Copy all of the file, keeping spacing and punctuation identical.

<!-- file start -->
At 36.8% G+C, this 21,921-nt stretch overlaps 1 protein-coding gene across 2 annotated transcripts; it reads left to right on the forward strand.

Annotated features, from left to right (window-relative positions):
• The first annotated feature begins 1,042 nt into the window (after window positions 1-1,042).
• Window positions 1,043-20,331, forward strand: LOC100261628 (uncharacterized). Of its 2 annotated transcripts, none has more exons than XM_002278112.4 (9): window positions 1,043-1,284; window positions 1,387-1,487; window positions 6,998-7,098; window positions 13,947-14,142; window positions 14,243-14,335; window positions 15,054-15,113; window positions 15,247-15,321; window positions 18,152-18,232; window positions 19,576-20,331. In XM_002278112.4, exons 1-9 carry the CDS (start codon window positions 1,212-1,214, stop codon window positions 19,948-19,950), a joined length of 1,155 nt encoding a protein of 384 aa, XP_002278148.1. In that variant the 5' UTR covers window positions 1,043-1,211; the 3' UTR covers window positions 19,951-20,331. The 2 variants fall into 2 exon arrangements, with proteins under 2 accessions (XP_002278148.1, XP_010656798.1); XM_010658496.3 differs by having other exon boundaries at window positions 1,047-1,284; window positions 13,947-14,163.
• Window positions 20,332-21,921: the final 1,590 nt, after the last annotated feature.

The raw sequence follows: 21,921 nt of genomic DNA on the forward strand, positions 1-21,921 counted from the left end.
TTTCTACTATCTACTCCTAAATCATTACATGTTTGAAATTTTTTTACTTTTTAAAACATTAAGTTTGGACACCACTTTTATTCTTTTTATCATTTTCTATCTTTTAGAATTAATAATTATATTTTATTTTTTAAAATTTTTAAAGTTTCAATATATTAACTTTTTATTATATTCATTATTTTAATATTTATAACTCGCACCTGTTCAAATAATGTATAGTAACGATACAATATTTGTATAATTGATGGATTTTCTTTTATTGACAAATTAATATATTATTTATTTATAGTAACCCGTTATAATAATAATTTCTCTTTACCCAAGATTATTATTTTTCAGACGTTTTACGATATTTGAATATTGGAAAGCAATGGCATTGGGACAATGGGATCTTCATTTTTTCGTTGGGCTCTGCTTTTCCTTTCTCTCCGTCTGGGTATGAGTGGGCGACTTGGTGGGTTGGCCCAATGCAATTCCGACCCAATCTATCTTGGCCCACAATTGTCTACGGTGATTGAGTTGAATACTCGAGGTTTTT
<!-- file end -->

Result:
At 36.8% G+C, this 21,921-nt stretch overlaps 1 protein-coding gene across 2 annotated transcripts; it reads left to right on the forward strand.

Annotated features, from left to right (window-relative positions):
• The first annotated feature begins 1,042 nt into the window (after window positions 1-1,042).
• Window positions 1,043-20,331, forward strand: LOC100261628 (uncharacterized). Of its 2 annotated transcripts, none has more exons than XM_002278112.4 (9): window positions 1,043-1,284; window positions 1,387-1,487; window positions 6,998-7,098; window positions 13,947-14,142; window positions 14,243-14,335; window positions 15,054-15,113; window positions 15,247-15,321; window positions 18,152-18,232; window positions 19,576-20,331. In XM_002278112.4, exons 1-9 carry the CDS (start codon window positions 1,212-1,214, stop codon window positions 19,948-19,950), a joined length of 1,155 nt encoding a protein of 384 aa, XP_002278148.1. In that variant the 5' UTR covers window positions 1,043-1,211; the 3' UTR covers window positions 19,951-20,331. The 2 variants fall into 2 exon arrangements, with proteins under 2 accessions (XP_002278148.1, XP_010656798.1); XM_010658496.3 differs by having other exon boundaries at window positions 1,047-1,284; window positions 13,947-14,163.
• Window positions 20,332-21,921: the final 1,590 nt, after the last annotated feature.

The raw sequence follows: 21,921 nt of genomic DNA on the forward strand, positions 1-21,921 counted from the left end.
TTTCTACTATCTACTCCTAAATCATTACATGTTTGAAATTTTTTTACTTTTTAAAACATTAAGTTTGGACACCACTTTTATTCTTTTTATCATTTTCTATCTTTTAGAATTAATAATTATATTTTATTTTTTAAAATTTTTAAAGTTTCAATATATTAACTTTTTATTATATTCATTATTTTAATATTTATAACTCGCACCTGTTCAAATAATGTATAGTAACGATACAATATTTGTATAATTGATGGATTTTCTTTTATTGACAAATTAATATATTATTTATTTATAGTAACCCGTTATAATAATAATTTCTCTTTACCCAAGATTATTATTTTTCAGACGTTTTACGATATTTGAATATTGGAAAGCAATGGCATTGGGACAATGGGATCTTCATTTTTTCGTTGGGCTCTGCTTTTCCTTTCTCTCCGTCTGGGTATGAGTGGGCGACTTGGTGGGTTGGCCCAATGCAATTCCGACCCAATCTATCTTGGCCCACAATTGTCTACGGTGATTGAGTTGAATACTCGAGGTTTTT